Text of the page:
As I followed the Trump impeachment trial this past week, I felt fury. Fury at the way Trump incited a far-right white mob (shown above) to storm the U.S. Capitol building on January 6, fury at Trump’s Big Lie that the election was stolen from him, and fury that the U.S. Senate did not convict him despite his undeniable guilt — caught on video and in tweets — because most Republican members of that “august” body are gutlessly terrified of, or want to cater to, Trump’s base.
The trial also made me think that crime fiction is comforting in a way. I know that sounds strange given all the mayhem and pathologies in such novels, but at least the reader can count on seeing wrongdoers punished — either through the court system or vigilante justice. Not always, of course, but usually. A contrast to real life, where wealthy, powerful, Caucasian bad guys like Trump almost never get the punishment they deserve. So, the conclusions of most crime novels are wish-fulfillment that soothes our psyches a bit.
I don’t want to give spoilers, but we all know examples of novels that leave readers with a “crime didn’t ultimately pay” message — even if the punishment is sometimes rather delayed, as in Alexandre Dumas’ The Count of Monte Cristo and Diana Gabaldon’s Outlander series. (Both of which are not crime, thriller, mystery, or detective fiction per se, but other kinds of fiction can of course have some of those elements.) Heck, it would be hard to sustain a successful series of crime novels if there were little or no consequences for the wrongdoing characters. It would just be too depressing for readers who get enough of that when following real-life news.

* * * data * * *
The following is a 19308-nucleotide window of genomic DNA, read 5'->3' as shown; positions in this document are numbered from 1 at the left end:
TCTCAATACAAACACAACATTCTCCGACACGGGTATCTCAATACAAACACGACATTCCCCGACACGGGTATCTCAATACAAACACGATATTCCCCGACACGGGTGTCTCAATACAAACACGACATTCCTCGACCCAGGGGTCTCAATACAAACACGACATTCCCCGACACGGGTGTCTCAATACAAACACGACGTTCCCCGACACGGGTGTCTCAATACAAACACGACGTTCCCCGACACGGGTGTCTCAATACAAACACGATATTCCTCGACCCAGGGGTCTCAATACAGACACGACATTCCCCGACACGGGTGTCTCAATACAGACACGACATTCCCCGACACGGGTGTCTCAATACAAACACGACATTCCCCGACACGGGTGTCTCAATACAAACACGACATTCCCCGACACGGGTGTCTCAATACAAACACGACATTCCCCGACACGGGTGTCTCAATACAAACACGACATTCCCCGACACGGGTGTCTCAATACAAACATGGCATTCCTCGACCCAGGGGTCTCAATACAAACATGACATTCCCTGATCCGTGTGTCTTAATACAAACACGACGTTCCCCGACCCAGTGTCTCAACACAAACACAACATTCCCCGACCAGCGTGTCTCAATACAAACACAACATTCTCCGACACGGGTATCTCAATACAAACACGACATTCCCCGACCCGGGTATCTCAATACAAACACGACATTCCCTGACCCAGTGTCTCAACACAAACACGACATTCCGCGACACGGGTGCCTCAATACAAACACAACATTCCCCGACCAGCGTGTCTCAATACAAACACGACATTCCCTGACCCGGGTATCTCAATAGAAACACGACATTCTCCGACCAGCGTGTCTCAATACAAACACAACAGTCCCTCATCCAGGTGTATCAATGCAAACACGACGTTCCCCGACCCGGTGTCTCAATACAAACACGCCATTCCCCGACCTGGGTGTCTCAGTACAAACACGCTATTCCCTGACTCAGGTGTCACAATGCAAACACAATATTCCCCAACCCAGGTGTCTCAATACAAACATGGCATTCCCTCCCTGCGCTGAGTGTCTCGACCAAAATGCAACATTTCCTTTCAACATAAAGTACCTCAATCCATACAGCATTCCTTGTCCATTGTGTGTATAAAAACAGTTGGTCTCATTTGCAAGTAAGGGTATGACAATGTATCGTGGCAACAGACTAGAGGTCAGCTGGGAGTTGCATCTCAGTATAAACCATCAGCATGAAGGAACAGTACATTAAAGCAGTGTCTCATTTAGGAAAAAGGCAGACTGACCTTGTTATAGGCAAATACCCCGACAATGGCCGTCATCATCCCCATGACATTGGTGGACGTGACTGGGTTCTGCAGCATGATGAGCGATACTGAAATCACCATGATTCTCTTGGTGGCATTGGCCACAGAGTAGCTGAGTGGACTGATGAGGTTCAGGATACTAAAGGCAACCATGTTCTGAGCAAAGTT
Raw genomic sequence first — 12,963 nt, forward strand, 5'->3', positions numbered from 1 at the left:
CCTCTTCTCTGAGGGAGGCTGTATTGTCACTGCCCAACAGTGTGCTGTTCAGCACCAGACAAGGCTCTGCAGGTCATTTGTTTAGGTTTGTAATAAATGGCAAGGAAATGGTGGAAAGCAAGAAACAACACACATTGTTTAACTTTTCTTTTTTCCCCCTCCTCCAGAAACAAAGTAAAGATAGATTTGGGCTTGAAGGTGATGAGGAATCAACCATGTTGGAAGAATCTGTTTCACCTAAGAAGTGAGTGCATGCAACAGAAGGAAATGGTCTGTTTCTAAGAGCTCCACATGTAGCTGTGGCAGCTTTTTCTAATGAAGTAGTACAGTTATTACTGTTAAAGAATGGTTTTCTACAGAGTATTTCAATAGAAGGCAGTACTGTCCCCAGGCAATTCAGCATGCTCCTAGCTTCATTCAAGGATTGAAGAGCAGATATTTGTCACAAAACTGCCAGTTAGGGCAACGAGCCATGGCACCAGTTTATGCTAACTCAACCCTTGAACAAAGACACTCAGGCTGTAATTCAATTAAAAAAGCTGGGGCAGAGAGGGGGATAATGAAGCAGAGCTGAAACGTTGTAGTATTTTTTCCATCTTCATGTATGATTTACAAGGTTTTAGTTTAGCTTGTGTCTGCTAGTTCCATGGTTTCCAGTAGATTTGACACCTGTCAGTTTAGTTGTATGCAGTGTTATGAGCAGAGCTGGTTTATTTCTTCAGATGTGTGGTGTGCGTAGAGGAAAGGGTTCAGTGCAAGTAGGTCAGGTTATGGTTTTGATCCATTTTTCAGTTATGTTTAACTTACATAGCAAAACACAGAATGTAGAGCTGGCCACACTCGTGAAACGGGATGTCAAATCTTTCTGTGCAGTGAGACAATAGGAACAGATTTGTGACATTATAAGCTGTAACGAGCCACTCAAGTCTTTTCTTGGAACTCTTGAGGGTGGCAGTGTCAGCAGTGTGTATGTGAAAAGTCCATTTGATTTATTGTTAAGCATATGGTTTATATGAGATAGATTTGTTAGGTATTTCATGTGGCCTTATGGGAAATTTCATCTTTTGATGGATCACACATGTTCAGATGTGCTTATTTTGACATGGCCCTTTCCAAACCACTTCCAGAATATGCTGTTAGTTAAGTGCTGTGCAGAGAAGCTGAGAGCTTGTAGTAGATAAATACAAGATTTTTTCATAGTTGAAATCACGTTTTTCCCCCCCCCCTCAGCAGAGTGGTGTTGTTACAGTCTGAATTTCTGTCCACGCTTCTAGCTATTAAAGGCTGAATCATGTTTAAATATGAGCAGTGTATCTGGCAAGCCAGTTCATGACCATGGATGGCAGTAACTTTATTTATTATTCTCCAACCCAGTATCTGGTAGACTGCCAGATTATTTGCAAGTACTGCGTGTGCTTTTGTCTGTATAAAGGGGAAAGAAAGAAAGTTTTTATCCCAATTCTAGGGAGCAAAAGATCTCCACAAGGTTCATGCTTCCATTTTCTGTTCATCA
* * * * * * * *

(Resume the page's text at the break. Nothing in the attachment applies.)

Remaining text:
Yes, the offenders almost always eventually get their comeuppance in novels by the likes of Raymond Chandler, Lee Child, Agatha Christie, Wilkie Collins, Arthur Conan Doyle, Janet Evanovich, Sue Grafton, John Grisham, Dashiell Hammett, P.D. James, Stieg Larsson, Walter Mosley, Louise Penny, Dorothy L. Sayers, Lisa Scottoline, etc. — though often not before some good people get killed or badly hurt.
If you read crime fiction, do you find it somewhat comforting for the reason I mentioned?
My literary-trivia book is described and can be purchased here: Fascinating Facts About Famous Fiction Authors and the Greatest Novels of All Time.
In addition to this weekly blog, I write the 2003-started/award-winning “Montclairvoyant” topical-humor column for Baristanet.com. The latest piece — which supports my town’s teachers in their reluctance to return to in-person instruction before being vaccinated — is here.